There are two oft repeated phrases that come from CRC assemblies and agencies when they politically advocate about immigration. One is that we must "welcome the stranger," the other that "immigrants are a blessing and not a burden."
Let me say up front that I believe, and would advocate, that Christians, CRCers or others, practice a welcoming the stranger posture with respect to anyone in our neighborhoods and communities, even those who are immigrants, and even those who are illegal immigrants. I live in an area of my city (Salem, Oregon) where perhaps half of my neighbors are Hispanic, almost all first generation from south of the US border, many of whom are probably here unlawfully. I live with them as if their residency status is irrelevant. Because it is. I should "welcome the stranger" and so I do. Without qualification. Full stop.
But does the mandate to unqualifiedly welcome the stranger also apply to government? And when I advocate for government policies, should I presume the mandate to welcome the stranger applies to government just as it might apply to people, or churches? Many would say "yes."
My answer is a resounding "no." Government has a different role to play in society than the role I am to play, or that my church is to play. By analogy, I may be required to turn the other cheek but if government does that as well, no one gets punished for crimes and our society is on the road to anarchy. While I should live with my neighbors without regard to their citizenship or residency status, government has a different role to play. And to the extent I help government (as a citizen) fashion its immigration policy, I have to think differently.
So just how does assigning a different role for government work out? Like this.
When any nation's government allows immigration, it affects the lives of its own citizens. In line with the second oft-repeated CRC phrase (that "immigrants are a blessing and not a burden") I believe that in general, in an overall way, immigration is in fact more of a positive than a negative for the United States. But that's a pretty abstract thing to say and certainly not the only thing that must be said.
In my life, that of a practicing attorney, I've noticed that some are indeed very "blessed" by immigration, both lawful and unlawful. For example, large companies that hire lots of relatively unskilled labor love the influx of unskilled labor into the country. Put bluntly, it keeps down their labor costs because it increases the supply of unskilled labor. This is "Economics 101" working itself out.
But then there are others. For example, where I live (Oregon), an abundance of south-of-the-border labor creates a lot of competition for small construction industry operators. For instance, all-immigrant roofing crews create a lot of competition for other roofing operators.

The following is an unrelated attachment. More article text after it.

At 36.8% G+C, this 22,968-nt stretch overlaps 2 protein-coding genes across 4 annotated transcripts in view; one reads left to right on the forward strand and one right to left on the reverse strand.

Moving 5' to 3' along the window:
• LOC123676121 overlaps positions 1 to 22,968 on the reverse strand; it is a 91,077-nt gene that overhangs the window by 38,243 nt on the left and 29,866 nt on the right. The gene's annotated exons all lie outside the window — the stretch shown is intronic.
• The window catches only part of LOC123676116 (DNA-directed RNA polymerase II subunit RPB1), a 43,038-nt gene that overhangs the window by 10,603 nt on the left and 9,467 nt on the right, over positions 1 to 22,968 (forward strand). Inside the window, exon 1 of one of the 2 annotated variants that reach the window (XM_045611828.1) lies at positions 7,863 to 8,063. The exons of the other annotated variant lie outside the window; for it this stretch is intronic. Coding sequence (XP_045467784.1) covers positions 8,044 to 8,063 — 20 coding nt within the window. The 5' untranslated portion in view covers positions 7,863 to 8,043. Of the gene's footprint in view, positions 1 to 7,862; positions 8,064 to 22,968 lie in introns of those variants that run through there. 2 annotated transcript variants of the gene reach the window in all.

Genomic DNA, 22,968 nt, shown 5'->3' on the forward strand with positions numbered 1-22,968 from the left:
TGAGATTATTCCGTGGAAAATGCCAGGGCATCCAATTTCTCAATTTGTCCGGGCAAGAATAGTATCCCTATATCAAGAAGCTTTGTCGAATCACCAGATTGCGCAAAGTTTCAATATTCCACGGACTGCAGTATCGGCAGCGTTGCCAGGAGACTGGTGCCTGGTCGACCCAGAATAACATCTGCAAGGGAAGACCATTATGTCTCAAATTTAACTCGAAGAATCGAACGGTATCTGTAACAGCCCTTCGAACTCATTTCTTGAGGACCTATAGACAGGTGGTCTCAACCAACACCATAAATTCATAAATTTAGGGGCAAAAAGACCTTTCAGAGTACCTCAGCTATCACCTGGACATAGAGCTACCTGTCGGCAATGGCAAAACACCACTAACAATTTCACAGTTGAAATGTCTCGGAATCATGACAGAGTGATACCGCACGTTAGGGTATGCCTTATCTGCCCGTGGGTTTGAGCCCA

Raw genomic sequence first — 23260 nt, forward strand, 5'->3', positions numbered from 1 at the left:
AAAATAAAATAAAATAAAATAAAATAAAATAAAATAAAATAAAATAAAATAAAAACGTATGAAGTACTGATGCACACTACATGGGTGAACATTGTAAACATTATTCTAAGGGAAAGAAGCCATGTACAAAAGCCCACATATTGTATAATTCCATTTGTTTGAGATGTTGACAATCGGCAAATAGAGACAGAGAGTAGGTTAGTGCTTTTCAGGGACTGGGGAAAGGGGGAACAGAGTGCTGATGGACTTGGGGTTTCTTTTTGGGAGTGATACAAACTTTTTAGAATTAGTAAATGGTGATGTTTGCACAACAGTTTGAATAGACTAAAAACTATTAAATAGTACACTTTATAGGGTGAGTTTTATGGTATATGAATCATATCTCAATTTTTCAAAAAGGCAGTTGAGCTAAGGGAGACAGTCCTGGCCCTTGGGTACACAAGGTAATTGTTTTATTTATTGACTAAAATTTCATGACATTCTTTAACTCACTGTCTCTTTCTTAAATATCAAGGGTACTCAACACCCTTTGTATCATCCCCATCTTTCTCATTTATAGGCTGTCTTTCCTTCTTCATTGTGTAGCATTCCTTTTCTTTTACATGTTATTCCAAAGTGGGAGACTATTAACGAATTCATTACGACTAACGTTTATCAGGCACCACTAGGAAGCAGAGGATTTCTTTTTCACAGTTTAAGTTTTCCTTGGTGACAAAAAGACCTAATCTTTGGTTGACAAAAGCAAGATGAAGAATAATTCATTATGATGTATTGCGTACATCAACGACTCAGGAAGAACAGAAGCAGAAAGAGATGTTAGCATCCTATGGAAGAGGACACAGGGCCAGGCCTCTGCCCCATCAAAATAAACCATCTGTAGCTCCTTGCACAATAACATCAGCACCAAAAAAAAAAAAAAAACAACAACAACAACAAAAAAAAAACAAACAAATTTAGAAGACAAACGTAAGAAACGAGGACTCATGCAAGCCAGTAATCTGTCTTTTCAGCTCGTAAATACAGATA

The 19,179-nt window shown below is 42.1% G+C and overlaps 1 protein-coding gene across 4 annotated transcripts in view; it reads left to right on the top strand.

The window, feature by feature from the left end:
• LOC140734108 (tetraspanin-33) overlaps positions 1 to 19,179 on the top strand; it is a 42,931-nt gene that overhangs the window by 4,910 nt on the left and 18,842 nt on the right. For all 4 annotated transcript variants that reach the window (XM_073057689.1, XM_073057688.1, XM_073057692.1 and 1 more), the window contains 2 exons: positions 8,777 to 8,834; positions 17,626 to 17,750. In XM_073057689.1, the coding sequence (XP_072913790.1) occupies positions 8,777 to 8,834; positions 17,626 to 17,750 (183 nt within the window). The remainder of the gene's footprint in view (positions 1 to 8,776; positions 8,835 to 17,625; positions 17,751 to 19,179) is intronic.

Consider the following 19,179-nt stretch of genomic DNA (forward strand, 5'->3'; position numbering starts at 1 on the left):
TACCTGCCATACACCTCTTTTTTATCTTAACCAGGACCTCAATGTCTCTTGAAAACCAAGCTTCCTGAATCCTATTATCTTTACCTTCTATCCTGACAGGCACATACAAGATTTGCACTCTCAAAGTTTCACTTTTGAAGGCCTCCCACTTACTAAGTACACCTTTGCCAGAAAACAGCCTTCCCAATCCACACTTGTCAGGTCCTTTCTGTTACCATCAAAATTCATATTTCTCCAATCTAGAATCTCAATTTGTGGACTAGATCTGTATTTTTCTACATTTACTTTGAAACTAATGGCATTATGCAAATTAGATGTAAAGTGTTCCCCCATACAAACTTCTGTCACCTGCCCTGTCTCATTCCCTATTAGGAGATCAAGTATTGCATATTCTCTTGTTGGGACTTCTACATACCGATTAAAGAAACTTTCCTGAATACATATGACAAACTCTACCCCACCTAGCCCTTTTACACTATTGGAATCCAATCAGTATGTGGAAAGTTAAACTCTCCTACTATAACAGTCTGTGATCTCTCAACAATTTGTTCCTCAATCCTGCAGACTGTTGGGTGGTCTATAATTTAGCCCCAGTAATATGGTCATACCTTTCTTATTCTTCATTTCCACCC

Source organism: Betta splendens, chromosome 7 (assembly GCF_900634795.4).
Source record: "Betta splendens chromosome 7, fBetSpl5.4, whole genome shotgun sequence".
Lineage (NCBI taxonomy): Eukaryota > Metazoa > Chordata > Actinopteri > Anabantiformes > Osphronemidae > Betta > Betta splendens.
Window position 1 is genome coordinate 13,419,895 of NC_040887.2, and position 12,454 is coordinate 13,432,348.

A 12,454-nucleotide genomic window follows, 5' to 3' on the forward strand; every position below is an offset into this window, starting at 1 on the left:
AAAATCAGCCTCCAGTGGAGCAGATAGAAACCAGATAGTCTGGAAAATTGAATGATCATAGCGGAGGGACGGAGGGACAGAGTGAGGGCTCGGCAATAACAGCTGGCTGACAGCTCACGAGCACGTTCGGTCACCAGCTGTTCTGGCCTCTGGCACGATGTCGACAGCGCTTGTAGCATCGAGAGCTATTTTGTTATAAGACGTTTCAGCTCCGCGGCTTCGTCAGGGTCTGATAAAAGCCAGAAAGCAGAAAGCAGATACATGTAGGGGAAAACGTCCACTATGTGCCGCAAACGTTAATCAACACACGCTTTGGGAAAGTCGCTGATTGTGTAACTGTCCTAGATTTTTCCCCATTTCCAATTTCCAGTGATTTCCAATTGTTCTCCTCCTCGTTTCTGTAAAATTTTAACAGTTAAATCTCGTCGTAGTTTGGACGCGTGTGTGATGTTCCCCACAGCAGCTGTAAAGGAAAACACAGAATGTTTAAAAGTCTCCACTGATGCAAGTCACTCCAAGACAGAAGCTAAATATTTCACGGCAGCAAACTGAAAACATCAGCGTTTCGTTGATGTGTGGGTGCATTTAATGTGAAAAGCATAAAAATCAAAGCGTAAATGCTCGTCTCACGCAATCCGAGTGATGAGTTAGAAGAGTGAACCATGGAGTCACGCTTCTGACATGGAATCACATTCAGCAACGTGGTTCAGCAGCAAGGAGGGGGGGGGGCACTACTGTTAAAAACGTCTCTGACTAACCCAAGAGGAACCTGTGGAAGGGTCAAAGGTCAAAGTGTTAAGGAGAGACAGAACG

Eliminate the immigrant competition and all the other roofing operators will be able to charge more, and vice versa. Again, this is Economics 101 at work. And as the other roofing operators lose, I and other "roofing consumers" win. For me personally, my cost to re-roof several structures in the last couple of decades has been less because of immigration, including illegal immigration. I've had several roofs redone.
So how does the government "do justice" to all involved, as well as look out for the general welfare of the US economy (assuming the latter is a legitimate goal, a subject matter for discussion all by itself)? I can't offer a complete answer to that question without writing at least a short book. But there is one thing I'm sure about: it is counter-productive to justice, at least "justice to all," when any political activist pushes only one side of the facts and focuses exclusively on only one side of the argument. It might be considered effective lobbying strategy to be one-sided, but it is still counter-productive to justice. Beyond that, it tends to create an intractable political divide. And is that not where we now, certainly as a nation, and increasingly as a denomination?
The bottom line: if we pronounce, without qualification, that we should "welcome the stranger," and include in that pronouncement that the mandate applies to government as well as to people and churches, we do in fact advocate for an "open border" policy (government can’t “welcome” when it doesn't allow entrance, even if to one person), even if implicitly. And that's not promoting overall justice.